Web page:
But the dynamic medium offers the opportunity to deliberately invent a humane and empowering form of knowledge work. We can design dynamic representations which draw on the entire range of human capabilities — all senses, all forms of movement, all forms of understanding — instead of straining a few and atrophying the rest.

This talk suggests how each of the human activities in which thought is externalized (conversing, presenting, reading, writing, etc) can be redesigned around such representations.


Art by David Hellman.
Bret Victor -- "

[Some notes from Boris Anthony:

"Those of you who know my "book hack", Bret talks about exactly what motivates my explorations starting at 20:45 in "

"From a different angle, btwn 20:00-29:00 Bret explains how "IoT" is totally changing everything
@timoreilly @moia" ]
bretvictor  towatch  interactiondesign  davidhellman  hiroshiishii  softrobotics  robots  robotics  kenperlin  jeromebruner  howardgardner  kieranegan  edwinhutchins  andyclark  jjgibson  embodiedcognition  cognition  writing  math  mathematics  infographic  visualization  communication  graphics  graphicdesign  design  representation  humans  understanding  howwelearn  howwethink  media  digital  dynamism  movement  conversation  presentation  reading  howweread  howwewrite  chalktalk  otherlab  3dprinting  3d  materials  physical  tangibility  depth  learning  canon  ui  informationdesign  infographics  maps  mapping  data  thinking  thoughts  numbers  algebra  arithmetic  notation  williamplayfair  cartography  gestures  placevalue  periodictable  michaelfaraday  jamesclerkmaxell  ideas  print  printing  leibniz  humanism  humanerepresentation  icons  visual  aural  kinesthetic  spatial  tactile  symbols  iot  internetofthings  programming  computers  screens  computation  computing  coding  modeling  exploration  via:robertogreco  reasoning  rhetoric  gerrysussman  environments  scale  virtualization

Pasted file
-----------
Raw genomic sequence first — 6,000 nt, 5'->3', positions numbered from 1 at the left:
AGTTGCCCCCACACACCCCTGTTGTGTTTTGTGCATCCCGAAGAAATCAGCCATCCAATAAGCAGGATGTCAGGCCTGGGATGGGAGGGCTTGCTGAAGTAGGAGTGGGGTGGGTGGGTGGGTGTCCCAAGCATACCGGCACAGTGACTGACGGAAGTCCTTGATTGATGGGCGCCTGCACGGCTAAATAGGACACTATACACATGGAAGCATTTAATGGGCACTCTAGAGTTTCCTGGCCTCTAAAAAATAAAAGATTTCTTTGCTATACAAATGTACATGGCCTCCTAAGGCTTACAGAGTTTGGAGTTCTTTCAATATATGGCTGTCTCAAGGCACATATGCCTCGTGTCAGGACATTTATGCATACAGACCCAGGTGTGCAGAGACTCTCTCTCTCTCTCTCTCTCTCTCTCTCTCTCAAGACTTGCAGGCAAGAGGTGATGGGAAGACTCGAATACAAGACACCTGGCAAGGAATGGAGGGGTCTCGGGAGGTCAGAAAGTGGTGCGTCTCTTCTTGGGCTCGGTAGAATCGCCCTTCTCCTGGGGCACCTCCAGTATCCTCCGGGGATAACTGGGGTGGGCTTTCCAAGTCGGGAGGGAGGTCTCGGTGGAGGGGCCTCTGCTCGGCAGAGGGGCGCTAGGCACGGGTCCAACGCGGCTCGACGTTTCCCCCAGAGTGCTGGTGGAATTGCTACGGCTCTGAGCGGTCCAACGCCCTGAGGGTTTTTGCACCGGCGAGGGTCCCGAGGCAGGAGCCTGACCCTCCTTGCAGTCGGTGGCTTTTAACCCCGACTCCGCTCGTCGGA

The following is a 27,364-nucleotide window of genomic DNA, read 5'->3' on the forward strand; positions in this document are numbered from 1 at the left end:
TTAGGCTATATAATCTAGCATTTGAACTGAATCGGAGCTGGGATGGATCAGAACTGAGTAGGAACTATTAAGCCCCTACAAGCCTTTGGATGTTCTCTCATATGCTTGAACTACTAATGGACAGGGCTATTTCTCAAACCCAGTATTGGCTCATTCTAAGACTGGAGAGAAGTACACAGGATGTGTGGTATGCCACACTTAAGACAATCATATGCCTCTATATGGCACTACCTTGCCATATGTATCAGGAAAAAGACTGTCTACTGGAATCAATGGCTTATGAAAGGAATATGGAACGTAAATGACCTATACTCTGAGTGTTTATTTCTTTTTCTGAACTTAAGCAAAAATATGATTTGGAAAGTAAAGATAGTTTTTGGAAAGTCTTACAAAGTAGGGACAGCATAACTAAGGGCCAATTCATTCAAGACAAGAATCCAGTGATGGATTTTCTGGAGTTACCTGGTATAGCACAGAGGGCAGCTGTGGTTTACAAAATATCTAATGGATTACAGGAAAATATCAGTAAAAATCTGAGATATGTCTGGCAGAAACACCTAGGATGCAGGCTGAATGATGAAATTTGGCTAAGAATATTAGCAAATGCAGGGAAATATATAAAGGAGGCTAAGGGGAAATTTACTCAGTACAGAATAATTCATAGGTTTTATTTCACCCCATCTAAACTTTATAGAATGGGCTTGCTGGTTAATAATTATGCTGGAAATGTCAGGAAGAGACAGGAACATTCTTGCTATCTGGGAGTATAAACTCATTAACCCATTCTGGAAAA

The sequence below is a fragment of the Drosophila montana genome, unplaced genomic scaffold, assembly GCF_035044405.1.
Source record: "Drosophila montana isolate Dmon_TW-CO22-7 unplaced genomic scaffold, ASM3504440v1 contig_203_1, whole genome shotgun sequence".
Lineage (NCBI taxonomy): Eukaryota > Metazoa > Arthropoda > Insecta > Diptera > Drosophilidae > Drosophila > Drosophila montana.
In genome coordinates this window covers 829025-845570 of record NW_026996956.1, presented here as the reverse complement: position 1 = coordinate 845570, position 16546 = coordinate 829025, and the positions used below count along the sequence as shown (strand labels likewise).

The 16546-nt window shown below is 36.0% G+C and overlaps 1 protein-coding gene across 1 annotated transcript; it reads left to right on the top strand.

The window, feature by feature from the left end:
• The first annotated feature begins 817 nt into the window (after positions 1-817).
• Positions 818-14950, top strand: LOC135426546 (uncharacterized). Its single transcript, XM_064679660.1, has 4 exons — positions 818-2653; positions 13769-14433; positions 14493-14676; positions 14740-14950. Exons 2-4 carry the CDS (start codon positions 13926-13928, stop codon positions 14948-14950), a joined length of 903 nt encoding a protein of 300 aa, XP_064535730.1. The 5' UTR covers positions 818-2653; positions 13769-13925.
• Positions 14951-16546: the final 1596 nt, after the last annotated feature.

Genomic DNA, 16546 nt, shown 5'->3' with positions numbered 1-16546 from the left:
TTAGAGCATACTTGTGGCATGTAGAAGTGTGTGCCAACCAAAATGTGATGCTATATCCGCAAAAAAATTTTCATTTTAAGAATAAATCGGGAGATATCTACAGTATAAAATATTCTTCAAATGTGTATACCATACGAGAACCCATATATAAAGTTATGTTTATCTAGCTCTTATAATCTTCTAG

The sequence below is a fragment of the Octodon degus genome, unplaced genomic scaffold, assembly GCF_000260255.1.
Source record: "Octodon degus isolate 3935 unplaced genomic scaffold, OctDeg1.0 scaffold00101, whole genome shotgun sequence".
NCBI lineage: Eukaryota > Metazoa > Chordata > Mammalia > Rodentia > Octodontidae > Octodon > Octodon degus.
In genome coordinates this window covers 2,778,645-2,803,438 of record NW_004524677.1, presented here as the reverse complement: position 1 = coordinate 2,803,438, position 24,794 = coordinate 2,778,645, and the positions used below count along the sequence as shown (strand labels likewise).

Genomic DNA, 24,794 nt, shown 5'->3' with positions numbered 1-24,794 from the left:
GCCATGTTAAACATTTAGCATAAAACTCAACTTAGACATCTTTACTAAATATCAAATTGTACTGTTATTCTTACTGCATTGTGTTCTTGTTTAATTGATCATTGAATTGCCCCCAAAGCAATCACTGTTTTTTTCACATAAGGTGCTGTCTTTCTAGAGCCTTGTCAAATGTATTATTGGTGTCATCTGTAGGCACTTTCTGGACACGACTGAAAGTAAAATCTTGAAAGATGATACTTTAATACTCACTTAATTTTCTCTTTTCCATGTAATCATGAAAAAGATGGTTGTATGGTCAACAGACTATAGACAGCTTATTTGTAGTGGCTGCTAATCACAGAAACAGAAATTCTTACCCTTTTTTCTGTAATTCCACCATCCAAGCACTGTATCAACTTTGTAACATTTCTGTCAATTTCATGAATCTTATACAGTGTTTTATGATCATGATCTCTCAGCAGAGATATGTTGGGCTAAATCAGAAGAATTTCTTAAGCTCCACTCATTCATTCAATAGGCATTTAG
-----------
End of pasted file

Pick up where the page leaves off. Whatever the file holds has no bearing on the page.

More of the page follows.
march 2015 by robertogreco
(Hu)mans: A Course of Study
"What is human about human beings? How did they get that way? How can they be made more so?"

"This archive contains the entire collection of pamphlets and booklets for children, as well as teacher’s instructional guides. The course was brought online by Dr. Wendy Saul, professor of education at UMSL, in collaboration with Peter Dow of Firsthand Learning. Permission to use the materials non-commercially is granted by Education Development Center, and the films accompanying the written materials are available from Documentary Educational Resources."